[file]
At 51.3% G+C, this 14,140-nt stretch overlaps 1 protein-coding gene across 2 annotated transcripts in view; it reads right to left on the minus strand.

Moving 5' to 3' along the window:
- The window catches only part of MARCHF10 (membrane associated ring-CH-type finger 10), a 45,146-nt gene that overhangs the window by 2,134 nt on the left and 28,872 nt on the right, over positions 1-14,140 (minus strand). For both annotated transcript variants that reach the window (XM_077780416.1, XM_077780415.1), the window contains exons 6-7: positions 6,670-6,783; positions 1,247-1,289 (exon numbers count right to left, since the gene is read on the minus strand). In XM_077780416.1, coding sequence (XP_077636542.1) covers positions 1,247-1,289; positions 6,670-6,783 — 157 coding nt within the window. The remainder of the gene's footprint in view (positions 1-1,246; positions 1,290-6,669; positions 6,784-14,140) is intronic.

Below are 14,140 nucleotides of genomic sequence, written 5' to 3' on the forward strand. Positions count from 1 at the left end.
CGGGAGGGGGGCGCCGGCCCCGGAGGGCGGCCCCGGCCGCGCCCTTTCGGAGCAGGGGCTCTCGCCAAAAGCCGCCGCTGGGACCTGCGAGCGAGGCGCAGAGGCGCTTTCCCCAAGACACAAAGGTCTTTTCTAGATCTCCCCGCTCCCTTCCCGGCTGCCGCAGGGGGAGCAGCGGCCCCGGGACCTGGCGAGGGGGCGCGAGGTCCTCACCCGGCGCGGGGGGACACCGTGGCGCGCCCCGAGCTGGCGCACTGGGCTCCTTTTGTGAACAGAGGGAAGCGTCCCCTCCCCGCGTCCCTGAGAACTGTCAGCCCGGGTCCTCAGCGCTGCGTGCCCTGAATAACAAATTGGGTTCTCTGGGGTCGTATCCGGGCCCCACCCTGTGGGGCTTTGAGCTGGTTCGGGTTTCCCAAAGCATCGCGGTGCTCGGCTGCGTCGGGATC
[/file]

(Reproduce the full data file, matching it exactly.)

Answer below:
At 51.3% G+C, this 14,140-nt stretch overlaps 1 protein-coding gene across 2 annotated transcripts in view; it reads right to left on the minus strand.

Moving 5' to 3' along the window:
- The window catches only part of MARCHF10 (membrane associated ring-CH-type finger 10), a 45,146-nt gene that overhangs the window by 2,134 nt on the left and 28,872 nt on the right, over positions 1-14,140 (minus strand). For both annotated transcript variants that reach the window (XM_077780416.1, XM_077780415.1), the window contains exons 6-7: positions 6,670-6,783; positions 1,247-1,289 (exon numbers count right to left, since the gene is read on the minus strand). In XM_077780416.1, coding sequence (XP_077636542.1) covers positions 1,247-1,289; positions 6,670-6,783 — 157 coding nt within the window. The remainder of the gene's footprint in view (positions 1-1,246; positions 1,290-6,669; positions 6,784-14,140) is intronic.

Below are 14,140 nucleotides of genomic sequence, written 5' to 3' on the forward strand. Positions count from 1 at the left end.
CGGGAGGGGGGCGCCGGCCCCGGAGGGCGGCCCCGGCCGCGCCCTTTCGGAGCAGGGGCTCTCGCCAAAAGCCGCCGCTGGGACCTGCGAGCGAGGCGCAGAGGCGCTTTCCCCAAGACACAAAGGTCTTTTCTAGATCTCCCCGCTCCCTTCCCGGCTGCCGCAGGGGGAGCAGCGGCCCCGGGACCTGGCGAGGGGGCGCGAGGTCCTCACCCGGCGCGGGGGGACACCGTGGCGCGCCCCGAGCTGGCGCACTGGGCTCCTTTTGTGAACAGAGGGAAGCGTCCCCTCCCCGCGTCCCTGAGAACTGTCAGCCCGGGTCCTCAGCGCTGCGTGCCCTGAATAACAAATTGGGTTCTCTGGGGTCGTATCCGGGCCCCACCCTGTGGGGCTTTGAGCTGGTTCGGGTTTCCCAAAGCATCGCGGTGCTCGGCTGCGTCGGGATC